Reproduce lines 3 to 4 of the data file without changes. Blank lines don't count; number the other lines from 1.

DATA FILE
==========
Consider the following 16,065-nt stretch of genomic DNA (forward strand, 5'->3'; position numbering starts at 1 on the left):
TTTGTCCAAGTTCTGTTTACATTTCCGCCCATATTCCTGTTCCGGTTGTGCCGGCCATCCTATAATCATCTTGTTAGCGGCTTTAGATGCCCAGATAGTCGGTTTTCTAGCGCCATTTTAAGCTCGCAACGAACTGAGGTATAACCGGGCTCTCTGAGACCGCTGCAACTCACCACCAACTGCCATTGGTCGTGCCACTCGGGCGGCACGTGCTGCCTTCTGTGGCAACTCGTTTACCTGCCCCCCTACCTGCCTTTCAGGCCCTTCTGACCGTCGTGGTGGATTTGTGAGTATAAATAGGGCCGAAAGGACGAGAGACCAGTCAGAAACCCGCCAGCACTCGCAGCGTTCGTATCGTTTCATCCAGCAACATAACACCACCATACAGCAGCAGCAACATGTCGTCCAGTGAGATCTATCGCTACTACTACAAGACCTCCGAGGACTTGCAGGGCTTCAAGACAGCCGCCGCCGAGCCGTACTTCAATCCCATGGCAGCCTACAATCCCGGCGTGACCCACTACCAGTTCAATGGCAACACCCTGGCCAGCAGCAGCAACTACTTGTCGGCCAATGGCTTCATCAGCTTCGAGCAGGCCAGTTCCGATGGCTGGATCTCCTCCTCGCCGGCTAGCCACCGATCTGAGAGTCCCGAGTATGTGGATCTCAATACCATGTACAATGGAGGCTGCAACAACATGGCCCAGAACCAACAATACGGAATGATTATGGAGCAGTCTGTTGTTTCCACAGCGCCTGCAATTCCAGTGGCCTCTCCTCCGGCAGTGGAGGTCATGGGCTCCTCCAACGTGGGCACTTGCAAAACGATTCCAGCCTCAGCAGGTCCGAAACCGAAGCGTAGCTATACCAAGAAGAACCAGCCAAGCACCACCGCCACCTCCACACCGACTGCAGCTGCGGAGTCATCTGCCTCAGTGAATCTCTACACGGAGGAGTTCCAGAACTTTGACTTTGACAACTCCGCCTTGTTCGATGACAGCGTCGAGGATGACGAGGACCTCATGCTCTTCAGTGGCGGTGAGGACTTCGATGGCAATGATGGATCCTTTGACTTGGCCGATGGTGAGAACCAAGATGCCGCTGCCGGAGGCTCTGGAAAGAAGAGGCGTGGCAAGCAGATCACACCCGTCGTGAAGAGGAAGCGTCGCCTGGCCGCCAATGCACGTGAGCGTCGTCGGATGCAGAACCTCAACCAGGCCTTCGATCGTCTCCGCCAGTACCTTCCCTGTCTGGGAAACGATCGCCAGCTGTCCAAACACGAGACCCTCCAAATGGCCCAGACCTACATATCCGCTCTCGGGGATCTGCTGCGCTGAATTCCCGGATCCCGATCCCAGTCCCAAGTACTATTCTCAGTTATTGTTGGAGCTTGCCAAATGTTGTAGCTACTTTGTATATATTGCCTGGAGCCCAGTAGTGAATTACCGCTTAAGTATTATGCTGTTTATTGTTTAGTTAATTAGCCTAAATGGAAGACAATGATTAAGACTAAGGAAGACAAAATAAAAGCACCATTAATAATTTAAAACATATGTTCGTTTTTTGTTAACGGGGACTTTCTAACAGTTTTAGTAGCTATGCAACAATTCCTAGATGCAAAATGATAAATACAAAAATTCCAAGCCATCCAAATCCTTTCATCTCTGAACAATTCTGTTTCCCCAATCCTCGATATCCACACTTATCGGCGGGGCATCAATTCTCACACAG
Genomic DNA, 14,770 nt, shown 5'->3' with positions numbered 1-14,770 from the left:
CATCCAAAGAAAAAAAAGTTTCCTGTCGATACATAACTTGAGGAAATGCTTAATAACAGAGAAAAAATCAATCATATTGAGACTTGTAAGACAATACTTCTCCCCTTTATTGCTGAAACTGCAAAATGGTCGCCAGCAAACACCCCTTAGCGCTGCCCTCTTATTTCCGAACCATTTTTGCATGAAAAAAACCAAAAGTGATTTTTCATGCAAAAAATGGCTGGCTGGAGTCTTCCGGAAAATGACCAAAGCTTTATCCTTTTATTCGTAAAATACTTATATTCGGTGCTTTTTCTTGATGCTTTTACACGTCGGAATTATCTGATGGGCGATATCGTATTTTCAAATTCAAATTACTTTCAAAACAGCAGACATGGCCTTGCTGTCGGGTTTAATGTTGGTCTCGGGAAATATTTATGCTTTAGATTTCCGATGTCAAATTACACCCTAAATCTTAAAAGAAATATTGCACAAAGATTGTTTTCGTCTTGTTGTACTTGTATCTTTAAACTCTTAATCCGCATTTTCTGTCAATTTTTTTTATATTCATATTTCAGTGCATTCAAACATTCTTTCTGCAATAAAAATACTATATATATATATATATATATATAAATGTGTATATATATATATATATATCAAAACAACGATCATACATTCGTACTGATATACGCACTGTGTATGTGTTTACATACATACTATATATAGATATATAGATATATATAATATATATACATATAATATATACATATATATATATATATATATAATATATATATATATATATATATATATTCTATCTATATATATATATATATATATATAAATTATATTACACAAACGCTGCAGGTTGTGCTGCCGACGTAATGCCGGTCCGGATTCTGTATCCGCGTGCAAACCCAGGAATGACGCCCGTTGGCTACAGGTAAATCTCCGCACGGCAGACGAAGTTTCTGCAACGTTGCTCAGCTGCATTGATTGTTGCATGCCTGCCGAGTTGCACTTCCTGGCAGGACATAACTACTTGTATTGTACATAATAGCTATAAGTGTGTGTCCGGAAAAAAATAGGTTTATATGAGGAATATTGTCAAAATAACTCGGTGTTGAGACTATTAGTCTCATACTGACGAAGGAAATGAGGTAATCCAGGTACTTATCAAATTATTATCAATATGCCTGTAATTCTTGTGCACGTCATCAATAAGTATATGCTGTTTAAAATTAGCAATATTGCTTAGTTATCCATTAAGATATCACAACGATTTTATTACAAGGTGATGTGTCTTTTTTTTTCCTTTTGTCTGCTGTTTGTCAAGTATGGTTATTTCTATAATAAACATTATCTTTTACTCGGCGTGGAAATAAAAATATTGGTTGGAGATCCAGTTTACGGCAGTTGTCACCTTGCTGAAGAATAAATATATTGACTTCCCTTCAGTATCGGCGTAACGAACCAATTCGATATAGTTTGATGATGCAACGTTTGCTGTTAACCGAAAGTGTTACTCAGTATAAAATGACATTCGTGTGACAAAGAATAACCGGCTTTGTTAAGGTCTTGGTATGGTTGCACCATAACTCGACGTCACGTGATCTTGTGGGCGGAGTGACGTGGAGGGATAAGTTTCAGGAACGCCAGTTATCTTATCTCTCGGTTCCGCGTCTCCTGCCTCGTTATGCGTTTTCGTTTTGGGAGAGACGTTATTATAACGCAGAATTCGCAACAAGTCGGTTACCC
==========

Genomic DNA, 14,770 nt, shown 5'->3' with positions numbered 1-14,770 from the left:
CATCCAAAGAAAAAAAAGTTTCCTGTCGATACATAACTTGAGGAAATGCTTAATAACAGAGAAAAAATCAATCATATTGAGACTTGTAAGACAATACTTCTCCCCTTTATTGCTGAAACTGCAAAATGGTCGCCAGCAAACACCCCTTAGCGCTGCCCTCTTATTTCCGAACCATTTTTGCATGAAAAAAACCAAAAGTGATTTTTCATGCAAAAAATGGCTGGCTGGAGTCTTCCGGAAAATGACCAAAGCTTTATCCTTTTATTCGTAAAATACTTATATTCGGTGCTTTTTCTTGATGCTTTTACACGTCGGAATTATCTGATGGGCGATATCGTATTTTCAAATTCAAATTACTTTCAAAACAGCAGACATGGCCTTGCTGTCGGGTTTAATGTTGGTCTCGGGAAATATTTATGCTTTAGATTTCCGATGTCAAATTACACCCTAAATCTTAAAAGAAATATTGCACAAAGATTGTTTTCGTCTTGTTGTACTTGTATCTTTAAACTCTTAATCCGCATTTTCTGTCAATTTTTTTTATATTCATATTTCAGTGCATTCAAACATTCTTTCTGCAATAAAAATACTATATATATATATATATATATATAAATGTGTATATATATATATATATATCAAAACAACGATCATACATTCGTACTGATATACGCACTGTGTATGTGTTTACATACATACTATATATAGATATATAGATATATATAATATATATACATATAATATATACATATATATATATATATATATAATATATATATATATATATATATATATTCTATCTATATATATATATATATATATATAAATTATATTACACAAACGCTGCAGGTTGTGCTGCCGACGTAATGCCGGTCCGGATTCTGTATCCGCGTGCAAACCCAGGAATGACGCCCGTTGGCTACAGGTAAATCTCCGCACGGCAGACGAAGTTTCTGCAACGTTGCTCAGCTGCATTGATTGTTGCATGCCTGCCGAGTTGCACTTCCTGGCAGGACATAACTACTTGTATTGTACATAATAGCTATAAGTGTGTGTCCGGAAAAAAATAGGTTTATATGAGGAATATTGTCAAAATAACTCGGTGTTGAGACTATTAGTCTCATACTGACGAAGGAAATGAGGTAATCCAGGTACTTATCAAATTATTATCAATATGCCTGTAATTCTTGTGCACGTCATCAATAAGTATATGCTGTTTAAAATTAGCAATATTGCTTAGTTATCCATTAAGATATCACAACGATTTTATTACAAGGTGATGTGTCTTTTTTTTTCCTTTTGTCTGCTGTTTGTCAAGTATGGTTATTTCTATAATAAACATTATCTTTTACTCGGCGTGGAAATAAAAATATTGGTTGGAGATCCAGTTTACGGCAGTTGTCACCTTGCTGAAGAATAAATATATTGACTTCCCTTCAGTATCGGCGTAACGAACCAATTCGATATAGTTTGATGATGCAACGTTTGCTGTTAACCGAAAGTGTTACTCAGTATAAAATGACATTCGTGTGACAAAGAATAACCGGCTTTGTTAAGGTCTTGGTATGGTTGCACCATAACTCGACGTCACGTGATCTTGTGGGCGGAGTGACGTGGAGGGATAAGTTTCAGGAACGCCAGTTATCTTATCTCTCGGTTCCGCGTCTCCTGCCTCGTTATGCGTTTTCGTTTTGGGAGAGACGTTATTATAACGCAGAATTCGCAACAAGTCGGTTACCC